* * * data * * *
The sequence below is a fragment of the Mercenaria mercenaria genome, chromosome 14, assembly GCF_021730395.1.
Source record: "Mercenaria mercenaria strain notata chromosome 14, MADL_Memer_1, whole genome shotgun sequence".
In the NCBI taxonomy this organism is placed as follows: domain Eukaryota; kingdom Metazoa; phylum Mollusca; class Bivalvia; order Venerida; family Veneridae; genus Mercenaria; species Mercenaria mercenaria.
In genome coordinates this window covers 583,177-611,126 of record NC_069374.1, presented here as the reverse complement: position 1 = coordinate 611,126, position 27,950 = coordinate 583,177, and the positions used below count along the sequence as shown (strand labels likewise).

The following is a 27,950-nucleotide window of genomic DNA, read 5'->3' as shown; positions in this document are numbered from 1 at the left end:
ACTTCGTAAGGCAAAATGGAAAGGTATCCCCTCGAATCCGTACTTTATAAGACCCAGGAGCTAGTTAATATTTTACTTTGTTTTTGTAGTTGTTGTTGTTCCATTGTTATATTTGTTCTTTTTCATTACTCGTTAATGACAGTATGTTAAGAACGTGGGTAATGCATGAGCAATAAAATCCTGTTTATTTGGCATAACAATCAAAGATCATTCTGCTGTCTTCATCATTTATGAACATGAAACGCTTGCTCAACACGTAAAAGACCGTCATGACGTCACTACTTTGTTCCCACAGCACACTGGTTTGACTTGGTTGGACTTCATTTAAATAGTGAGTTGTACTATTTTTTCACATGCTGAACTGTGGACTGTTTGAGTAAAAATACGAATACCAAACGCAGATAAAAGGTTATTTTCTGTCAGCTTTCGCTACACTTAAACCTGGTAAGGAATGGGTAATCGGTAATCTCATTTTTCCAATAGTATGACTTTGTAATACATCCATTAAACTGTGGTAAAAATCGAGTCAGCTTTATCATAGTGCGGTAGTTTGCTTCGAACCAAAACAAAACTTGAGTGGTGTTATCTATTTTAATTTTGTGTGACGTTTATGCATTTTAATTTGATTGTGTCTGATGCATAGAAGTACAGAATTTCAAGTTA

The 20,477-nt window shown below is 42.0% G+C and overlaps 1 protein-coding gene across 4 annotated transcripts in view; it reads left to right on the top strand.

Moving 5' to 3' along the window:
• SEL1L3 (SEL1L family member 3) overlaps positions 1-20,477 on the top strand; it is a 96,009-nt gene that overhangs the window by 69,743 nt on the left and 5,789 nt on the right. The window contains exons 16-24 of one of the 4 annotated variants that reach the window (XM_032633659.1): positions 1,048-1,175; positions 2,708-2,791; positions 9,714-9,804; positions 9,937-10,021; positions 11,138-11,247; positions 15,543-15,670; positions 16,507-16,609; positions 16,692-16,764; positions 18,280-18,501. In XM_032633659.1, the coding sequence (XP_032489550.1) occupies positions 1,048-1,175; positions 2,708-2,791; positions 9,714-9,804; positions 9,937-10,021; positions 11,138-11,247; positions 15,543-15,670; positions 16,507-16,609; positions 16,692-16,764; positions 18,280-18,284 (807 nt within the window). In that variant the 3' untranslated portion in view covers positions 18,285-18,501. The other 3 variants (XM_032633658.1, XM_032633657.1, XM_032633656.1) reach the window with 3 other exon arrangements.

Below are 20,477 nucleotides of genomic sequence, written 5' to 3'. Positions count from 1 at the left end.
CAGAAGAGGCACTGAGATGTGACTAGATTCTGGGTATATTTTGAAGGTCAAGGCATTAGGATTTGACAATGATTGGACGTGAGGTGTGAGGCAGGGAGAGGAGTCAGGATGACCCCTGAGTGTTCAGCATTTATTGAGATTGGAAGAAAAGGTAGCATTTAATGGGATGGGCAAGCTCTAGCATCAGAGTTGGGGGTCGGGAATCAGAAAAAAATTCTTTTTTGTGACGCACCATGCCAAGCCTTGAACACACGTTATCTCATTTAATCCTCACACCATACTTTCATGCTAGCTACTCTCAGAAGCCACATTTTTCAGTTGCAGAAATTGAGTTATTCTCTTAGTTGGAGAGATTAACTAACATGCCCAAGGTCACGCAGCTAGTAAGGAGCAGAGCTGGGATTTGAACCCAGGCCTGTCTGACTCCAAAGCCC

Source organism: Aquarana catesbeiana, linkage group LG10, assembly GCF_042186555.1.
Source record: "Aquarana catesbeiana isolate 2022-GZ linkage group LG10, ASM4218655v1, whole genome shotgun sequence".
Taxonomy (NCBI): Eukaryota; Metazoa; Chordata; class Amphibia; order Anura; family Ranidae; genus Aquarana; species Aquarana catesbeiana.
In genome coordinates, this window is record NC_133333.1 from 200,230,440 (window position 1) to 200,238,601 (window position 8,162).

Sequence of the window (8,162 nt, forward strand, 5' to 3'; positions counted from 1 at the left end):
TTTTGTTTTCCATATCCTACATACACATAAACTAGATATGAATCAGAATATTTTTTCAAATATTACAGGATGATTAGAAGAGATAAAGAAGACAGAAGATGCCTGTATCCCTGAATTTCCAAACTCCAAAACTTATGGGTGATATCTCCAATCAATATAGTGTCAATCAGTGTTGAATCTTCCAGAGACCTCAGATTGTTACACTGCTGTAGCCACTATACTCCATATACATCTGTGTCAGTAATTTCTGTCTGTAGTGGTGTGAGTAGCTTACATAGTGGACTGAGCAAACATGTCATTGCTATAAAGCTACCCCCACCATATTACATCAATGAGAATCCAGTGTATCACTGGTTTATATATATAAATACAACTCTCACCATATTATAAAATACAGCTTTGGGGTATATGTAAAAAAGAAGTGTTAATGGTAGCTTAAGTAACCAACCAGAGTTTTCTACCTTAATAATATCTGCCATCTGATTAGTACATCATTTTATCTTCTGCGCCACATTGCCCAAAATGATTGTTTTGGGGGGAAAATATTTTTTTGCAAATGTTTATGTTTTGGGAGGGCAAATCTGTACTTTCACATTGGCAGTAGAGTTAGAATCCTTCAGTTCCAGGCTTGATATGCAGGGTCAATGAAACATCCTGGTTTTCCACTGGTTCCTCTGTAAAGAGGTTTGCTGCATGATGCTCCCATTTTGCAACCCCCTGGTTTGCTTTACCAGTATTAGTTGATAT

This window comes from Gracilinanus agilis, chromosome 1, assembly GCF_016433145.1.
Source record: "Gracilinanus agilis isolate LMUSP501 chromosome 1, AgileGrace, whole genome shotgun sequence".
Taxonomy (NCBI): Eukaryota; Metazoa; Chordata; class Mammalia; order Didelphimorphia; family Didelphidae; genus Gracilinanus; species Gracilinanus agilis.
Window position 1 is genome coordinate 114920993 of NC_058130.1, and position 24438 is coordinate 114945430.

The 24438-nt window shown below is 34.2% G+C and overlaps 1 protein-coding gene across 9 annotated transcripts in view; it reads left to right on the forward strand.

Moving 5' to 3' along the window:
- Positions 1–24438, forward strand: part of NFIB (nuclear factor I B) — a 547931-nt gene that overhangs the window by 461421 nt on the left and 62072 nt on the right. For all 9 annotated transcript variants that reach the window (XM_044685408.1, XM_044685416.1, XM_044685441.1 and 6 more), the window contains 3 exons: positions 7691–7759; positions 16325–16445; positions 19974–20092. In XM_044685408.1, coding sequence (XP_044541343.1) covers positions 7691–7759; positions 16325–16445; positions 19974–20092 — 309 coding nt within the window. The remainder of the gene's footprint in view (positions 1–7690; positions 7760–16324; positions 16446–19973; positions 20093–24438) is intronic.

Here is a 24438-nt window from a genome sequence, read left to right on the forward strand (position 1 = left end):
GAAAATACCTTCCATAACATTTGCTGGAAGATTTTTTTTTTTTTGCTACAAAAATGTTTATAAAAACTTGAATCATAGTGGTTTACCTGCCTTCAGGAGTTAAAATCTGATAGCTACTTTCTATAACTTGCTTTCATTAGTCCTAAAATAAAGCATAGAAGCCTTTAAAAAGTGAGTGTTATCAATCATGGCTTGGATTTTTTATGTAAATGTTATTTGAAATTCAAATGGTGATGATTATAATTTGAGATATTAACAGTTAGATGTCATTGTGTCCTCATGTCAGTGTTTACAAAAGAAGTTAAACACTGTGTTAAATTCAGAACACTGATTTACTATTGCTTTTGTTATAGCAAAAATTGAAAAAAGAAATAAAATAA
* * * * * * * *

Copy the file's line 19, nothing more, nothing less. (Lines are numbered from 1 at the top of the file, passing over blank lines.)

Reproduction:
Source record: "Gracilinanus agilis isolate LMUSP501 chromosome 1, AgileGrace, whole genome shotgun sequence".